CT: Energy XXI has a number of tailwinds at its back right now. A significant premium is being paid for Louisiana Light Sweet crude oil, which is likely going to add somewhere between 10–15% to its cash-flow. Also, it has an extremely deep bench of potential drilling projects, including what appears to be an absolute homerun acquisition of some legacy Exxon Mobil Corporation (XOM:NYSE) properties contiguous to its shallow-water Gulf of Mexico core operations. Then there is its ultra-deep exploration portfolio in which it is participating with McMoRan Exploration Co. (MMR:NYSE) and several other partners. The Davy Jones, Blackbeard East and Blackbeard West wells are going down 36,000 feet deep or deeper. Initially, at least, the company is finding absolutely monstrous structures that appear to be a continuation of the extremely large structure found onshore in the transition zones of Louisiana that define some of the most prolific crude oil and natural gas fields in the history of that state.
TER: Energy XXI shares have performed quite well over the past 12 weeks, even with some weather-related issues during Q3. It was the best-performing stock in your coverage during that period. Why has it performed so well?
CT: First, most of that weather issue was related to tropical storm Lee, and that was fairly well known. It is really more of a production deferral than a production loss. Second, the upside performance is related to higher crude oil price realizations than what a lot of folks, including me, expected. And, again, that’s the tie-in to Louisiana Light Sweet crude. And, third, I think its building expectations for a Davy Jones production test sometime mid-December followed by first production shortly thereafter.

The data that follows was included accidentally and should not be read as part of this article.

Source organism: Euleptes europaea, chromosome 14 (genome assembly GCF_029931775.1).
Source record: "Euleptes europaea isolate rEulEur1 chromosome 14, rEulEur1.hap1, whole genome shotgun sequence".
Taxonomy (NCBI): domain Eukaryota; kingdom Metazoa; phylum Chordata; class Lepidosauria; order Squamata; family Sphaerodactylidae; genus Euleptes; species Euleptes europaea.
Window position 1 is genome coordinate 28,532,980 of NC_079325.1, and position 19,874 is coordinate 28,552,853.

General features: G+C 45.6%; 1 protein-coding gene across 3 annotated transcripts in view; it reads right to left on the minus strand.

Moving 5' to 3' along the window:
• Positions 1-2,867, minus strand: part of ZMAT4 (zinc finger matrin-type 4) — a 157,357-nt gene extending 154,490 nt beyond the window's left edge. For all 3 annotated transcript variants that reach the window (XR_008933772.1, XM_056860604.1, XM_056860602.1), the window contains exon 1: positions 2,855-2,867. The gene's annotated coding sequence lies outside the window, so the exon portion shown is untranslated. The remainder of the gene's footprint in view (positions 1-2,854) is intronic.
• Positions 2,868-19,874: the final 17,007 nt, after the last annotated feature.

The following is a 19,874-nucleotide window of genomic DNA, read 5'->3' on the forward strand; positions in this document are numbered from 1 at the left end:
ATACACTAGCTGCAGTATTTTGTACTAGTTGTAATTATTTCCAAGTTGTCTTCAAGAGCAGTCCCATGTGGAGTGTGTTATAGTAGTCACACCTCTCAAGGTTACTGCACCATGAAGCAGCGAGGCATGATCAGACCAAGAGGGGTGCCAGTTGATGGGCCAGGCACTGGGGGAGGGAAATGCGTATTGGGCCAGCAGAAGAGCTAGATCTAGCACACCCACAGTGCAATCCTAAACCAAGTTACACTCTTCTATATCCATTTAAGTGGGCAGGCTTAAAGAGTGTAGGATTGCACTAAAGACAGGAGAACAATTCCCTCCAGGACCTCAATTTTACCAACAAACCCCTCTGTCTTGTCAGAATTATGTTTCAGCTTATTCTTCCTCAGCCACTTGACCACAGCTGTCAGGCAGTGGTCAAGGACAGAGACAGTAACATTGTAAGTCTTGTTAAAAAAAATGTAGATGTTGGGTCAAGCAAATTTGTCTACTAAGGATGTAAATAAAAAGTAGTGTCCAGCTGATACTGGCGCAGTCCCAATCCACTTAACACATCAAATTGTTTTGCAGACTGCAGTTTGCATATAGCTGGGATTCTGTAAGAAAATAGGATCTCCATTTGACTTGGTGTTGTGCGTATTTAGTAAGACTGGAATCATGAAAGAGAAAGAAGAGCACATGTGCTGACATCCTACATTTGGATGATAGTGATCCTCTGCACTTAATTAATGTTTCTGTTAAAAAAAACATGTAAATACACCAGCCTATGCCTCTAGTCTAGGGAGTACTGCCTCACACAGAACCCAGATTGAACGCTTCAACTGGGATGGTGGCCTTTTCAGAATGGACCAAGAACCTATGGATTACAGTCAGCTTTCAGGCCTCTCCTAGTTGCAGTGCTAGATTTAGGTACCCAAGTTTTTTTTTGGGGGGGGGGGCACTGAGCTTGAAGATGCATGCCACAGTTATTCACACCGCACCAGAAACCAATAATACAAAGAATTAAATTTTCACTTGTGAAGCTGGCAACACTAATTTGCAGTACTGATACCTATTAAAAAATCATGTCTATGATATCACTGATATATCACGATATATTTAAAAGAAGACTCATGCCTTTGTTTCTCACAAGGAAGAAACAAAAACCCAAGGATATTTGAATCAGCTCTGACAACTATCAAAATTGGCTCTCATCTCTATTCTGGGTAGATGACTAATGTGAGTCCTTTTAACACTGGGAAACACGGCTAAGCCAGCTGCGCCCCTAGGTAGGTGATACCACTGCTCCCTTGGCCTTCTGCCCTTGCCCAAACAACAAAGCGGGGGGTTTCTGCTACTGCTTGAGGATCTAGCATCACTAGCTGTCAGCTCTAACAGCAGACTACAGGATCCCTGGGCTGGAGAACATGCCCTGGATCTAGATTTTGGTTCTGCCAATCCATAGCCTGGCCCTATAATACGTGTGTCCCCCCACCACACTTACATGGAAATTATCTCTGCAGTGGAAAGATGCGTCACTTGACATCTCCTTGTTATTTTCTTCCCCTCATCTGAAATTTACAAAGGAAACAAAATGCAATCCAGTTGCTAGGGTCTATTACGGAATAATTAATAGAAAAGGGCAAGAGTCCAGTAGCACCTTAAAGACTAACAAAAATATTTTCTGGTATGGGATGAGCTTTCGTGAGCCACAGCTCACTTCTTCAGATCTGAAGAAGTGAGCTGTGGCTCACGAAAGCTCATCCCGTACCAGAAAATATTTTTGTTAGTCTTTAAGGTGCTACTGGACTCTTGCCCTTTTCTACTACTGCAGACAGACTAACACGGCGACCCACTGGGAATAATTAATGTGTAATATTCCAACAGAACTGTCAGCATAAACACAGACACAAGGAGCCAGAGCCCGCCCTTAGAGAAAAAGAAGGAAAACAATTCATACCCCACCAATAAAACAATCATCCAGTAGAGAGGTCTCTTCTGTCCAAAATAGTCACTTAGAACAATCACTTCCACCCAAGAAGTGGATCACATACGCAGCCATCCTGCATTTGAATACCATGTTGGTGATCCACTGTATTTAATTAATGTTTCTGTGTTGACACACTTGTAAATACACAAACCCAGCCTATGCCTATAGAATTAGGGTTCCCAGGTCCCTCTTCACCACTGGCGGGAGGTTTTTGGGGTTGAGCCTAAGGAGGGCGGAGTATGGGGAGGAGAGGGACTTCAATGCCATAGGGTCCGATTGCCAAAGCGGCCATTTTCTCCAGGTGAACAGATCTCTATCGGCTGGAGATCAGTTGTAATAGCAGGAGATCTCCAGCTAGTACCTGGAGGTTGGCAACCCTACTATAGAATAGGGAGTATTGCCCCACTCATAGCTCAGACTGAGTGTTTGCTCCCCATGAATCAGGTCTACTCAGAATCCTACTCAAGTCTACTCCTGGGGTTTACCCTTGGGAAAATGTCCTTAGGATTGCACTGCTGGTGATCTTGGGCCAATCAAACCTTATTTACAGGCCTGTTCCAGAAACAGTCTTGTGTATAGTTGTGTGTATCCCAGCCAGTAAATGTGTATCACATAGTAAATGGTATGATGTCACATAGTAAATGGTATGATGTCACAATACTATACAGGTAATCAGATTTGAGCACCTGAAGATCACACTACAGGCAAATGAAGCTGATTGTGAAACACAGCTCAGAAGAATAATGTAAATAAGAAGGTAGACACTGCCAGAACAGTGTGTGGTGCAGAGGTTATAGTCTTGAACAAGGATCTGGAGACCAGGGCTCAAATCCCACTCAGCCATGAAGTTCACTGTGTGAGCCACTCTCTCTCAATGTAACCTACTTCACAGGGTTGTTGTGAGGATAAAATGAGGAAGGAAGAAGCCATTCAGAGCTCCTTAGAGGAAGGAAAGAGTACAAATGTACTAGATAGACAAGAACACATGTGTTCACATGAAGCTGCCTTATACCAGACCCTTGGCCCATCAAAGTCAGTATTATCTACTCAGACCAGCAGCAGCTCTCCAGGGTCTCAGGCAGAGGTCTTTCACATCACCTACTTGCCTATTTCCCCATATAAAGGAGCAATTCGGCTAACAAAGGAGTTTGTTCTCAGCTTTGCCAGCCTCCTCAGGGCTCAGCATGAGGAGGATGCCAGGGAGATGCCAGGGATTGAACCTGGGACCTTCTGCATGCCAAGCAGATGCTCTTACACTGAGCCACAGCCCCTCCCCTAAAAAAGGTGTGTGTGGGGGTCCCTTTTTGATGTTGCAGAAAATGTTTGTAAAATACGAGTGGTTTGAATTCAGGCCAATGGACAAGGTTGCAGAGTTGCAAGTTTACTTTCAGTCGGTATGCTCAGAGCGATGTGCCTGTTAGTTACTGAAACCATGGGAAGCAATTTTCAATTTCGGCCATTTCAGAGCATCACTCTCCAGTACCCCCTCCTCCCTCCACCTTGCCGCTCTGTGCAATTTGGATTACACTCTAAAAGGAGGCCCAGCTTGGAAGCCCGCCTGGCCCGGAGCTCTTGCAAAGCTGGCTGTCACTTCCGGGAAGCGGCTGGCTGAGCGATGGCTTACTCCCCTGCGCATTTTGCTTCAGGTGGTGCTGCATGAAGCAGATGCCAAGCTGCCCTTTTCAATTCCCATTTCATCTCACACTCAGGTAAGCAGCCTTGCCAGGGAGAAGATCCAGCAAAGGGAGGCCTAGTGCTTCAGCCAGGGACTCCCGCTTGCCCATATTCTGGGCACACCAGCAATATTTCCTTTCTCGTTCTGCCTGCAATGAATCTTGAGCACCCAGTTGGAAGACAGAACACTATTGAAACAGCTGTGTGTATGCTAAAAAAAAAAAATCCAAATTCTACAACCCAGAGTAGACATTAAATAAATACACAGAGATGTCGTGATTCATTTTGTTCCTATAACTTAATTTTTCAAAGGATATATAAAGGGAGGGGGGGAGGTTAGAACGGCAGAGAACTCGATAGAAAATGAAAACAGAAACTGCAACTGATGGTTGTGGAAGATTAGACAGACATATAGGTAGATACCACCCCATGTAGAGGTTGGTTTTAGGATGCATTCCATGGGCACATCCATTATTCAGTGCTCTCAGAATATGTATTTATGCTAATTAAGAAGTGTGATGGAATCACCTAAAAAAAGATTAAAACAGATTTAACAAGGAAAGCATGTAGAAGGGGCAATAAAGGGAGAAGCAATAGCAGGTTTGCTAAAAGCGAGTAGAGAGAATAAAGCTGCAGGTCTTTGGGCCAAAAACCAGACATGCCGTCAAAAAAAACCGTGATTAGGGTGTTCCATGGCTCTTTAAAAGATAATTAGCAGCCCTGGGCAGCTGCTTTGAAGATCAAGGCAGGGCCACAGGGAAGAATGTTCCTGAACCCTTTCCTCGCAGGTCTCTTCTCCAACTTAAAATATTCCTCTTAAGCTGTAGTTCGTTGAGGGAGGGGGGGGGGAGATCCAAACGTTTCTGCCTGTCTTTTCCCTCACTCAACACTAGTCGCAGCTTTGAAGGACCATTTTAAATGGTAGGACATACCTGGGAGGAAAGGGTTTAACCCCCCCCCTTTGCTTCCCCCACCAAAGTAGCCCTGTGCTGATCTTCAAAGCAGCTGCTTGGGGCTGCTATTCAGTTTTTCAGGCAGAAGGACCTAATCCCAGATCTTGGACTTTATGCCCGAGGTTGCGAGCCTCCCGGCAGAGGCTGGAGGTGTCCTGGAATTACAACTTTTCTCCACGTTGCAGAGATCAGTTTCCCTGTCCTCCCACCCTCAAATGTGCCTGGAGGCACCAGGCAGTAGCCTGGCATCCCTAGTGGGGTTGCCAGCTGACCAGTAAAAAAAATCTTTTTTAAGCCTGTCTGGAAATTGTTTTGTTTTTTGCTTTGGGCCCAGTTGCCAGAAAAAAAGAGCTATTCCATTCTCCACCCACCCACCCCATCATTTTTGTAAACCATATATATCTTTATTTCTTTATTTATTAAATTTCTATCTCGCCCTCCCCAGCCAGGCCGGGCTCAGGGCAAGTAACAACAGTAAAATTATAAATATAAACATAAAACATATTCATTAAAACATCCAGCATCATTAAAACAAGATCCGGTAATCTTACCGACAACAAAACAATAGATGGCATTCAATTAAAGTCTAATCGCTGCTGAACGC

TER: Were there some small caps that you could talk about?
CT: A number of small caps looked comparably attractive in the long-term. One name worth some attention is Goodrich Petroleum Corp. (GDP:NYSE), which has become quite active in the Eagle Ford Shale and was among the first to investigate the Buda Lime Shale. This is another company transitioning out of lower value legacy natural gas assets to more liquid-rich crude oil driven areas like the Eagle Ford. The company has to work its way through some liquidity issues, and questions still remain to some degree about funding the 2012 capital budget. But, I think if it continues to post Eagle Ford results like it has the past few quarters, those liquidity concerns will give way to enthusiasm for growth in the crude oil volume.
TER: Are you implying that the Eagle Ford play has not been discounted into the stock price?
CT: Not anywhere close by my estimates. And, in a number of instances we see capital flowing disproportionately into larger players like Petrohawk Energy prior to its acquisition by BHP Billiton Ltd. (NYSE:BHP). EOG Resources continues to be on a very nice run in the Eagle Ford. Pioneer Natural Resources is also realizing some benefits there. But, I think the smaller-cap players have been disproportionately affected by transportation issues and have yet to fully realize the same degree of value as have the larger players such as Swift Energy Company (SFY:NYSE).
TER: Was there one more small cap?